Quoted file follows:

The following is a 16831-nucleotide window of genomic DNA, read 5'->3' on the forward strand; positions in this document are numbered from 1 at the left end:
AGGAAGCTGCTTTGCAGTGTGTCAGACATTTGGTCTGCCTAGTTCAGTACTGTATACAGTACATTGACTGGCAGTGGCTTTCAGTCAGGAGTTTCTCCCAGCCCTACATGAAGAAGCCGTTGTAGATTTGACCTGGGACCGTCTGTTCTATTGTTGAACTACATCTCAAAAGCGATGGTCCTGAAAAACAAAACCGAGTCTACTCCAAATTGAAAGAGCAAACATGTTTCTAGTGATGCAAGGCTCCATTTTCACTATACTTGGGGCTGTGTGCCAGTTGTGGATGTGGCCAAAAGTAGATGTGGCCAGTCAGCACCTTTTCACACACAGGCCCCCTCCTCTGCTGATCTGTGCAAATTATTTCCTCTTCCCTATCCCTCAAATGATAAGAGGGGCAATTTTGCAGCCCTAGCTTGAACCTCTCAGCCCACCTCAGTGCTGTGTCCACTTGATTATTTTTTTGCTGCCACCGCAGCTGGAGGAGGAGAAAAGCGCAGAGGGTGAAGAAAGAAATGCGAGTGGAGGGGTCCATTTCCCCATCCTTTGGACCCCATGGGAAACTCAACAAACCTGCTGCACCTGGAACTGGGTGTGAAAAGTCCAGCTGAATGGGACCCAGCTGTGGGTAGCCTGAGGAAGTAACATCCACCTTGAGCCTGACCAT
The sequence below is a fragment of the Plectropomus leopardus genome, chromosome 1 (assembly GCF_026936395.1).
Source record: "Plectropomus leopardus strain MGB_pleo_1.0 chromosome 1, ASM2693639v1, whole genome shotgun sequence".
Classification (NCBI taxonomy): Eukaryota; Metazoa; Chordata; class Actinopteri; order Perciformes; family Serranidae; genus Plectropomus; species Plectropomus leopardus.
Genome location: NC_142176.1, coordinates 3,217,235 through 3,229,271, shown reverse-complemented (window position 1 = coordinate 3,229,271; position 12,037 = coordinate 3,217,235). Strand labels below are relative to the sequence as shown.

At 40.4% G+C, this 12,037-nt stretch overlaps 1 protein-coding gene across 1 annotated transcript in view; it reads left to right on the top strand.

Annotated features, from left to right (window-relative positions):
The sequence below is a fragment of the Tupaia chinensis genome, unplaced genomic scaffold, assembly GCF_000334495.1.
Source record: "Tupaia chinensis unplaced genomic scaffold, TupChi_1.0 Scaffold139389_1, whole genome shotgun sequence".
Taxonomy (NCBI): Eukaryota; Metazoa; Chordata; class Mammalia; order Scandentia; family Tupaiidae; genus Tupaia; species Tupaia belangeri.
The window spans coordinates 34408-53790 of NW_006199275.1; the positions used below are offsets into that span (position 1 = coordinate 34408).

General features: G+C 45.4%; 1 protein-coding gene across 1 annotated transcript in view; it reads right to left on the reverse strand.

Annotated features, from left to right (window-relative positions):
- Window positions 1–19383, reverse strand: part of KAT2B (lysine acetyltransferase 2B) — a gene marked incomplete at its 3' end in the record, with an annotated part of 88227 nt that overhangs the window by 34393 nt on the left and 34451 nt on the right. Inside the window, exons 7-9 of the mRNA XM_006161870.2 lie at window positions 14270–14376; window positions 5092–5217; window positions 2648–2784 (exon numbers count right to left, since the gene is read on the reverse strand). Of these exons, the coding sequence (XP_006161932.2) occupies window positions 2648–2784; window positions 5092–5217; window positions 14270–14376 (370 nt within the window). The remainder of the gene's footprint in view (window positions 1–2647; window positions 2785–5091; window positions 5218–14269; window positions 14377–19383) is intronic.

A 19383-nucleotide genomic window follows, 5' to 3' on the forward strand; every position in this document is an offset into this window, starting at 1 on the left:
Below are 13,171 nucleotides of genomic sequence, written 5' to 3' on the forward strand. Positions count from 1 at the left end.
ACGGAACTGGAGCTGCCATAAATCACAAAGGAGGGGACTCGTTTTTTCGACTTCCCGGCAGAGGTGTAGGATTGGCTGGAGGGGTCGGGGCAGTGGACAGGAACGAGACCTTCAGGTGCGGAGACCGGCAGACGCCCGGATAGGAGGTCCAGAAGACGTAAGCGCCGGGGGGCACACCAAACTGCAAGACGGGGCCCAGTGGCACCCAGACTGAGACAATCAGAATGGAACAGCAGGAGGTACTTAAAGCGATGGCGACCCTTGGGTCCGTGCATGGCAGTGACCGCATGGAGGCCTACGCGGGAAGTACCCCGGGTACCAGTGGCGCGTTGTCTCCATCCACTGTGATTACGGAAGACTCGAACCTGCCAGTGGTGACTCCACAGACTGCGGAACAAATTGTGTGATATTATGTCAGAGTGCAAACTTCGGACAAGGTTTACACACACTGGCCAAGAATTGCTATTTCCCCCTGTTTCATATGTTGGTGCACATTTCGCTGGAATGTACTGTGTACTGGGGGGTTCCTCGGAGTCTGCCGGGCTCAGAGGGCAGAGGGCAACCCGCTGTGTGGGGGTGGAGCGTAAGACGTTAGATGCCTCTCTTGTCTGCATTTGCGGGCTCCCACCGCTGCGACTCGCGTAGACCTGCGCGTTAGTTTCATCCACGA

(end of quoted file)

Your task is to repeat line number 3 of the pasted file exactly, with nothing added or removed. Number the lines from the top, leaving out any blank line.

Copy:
The sequence below is a fragment of the Plectropomus leopardus genome, chromosome 1 (assembly GCF_026936395.1).